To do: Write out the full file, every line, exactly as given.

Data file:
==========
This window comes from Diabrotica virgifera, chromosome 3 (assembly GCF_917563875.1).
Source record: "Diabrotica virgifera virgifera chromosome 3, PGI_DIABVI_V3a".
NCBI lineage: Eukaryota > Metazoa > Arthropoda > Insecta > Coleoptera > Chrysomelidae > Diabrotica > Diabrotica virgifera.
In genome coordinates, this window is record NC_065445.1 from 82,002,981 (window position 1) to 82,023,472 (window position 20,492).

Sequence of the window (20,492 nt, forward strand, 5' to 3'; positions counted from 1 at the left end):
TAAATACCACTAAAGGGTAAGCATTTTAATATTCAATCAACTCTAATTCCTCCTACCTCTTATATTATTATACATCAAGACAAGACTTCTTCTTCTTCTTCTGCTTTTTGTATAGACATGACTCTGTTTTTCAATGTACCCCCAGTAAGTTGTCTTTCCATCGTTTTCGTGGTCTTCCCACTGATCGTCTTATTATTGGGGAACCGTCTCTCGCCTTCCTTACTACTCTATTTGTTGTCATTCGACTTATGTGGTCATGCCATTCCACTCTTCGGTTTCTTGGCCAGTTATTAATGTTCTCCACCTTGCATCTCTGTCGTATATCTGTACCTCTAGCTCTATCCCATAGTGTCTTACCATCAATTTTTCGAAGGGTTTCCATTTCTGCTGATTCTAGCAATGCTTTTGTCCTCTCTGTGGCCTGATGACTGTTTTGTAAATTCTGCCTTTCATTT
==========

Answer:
This window comes from Diabrotica virgifera, chromosome 3 (assembly GCF_917563875.1).
Source record: "Diabrotica virgifera virgifera chromosome 3, PGI_DIABVI_V3a".
NCBI lineage: Eukaryota > Metazoa > Arthropoda > Insecta > Coleoptera > Chrysomelidae > Diabrotica > Diabrotica virgifera.
In genome coordinates, this window is record NC_065445.1 from 82,002,981 (window position 1) to 82,023,472 (window position 20,492).

Sequence of the window (20,492 nt, forward strand, 5' to 3'; positions counted from 1 at the left end):
TAAATACCACTAAAGGGTAAGCATTTTAATATTCAATCAACTCTAATTCCTCCTACCTCTTATATTATTATACATCAAGACAAGACTTCTTCTTCTTCTTCTGCTTTTTGTATAGACATGACTCTGTTTTTCAATGTACCCCCAGTAAGTTGTCTTTCCATCGTTTTCGTGGTCTTCCCACTGATCGTCTTATTATTGGGGAACCGTCTCTCGCCTTCCTTACTACTCTATTTGTTGTCATTCGACTTATGTGGTCATGCCATTCCACTCTTCGGTTTCTTGGCCAGTTATTAATGTTCTCCACCTTGCATCTCTGTCGTATATCTGTACCTCTAGCTCTATCCCATAGTGTCTTACCATCAATTTTTCGAAGGGTTTCCATTTCTGCTGATTCTAGCAATGCTTTTGTCCTCTCTGTGGCCTGATGACTGTTTTGTAAATTCTGCCTTTCATTT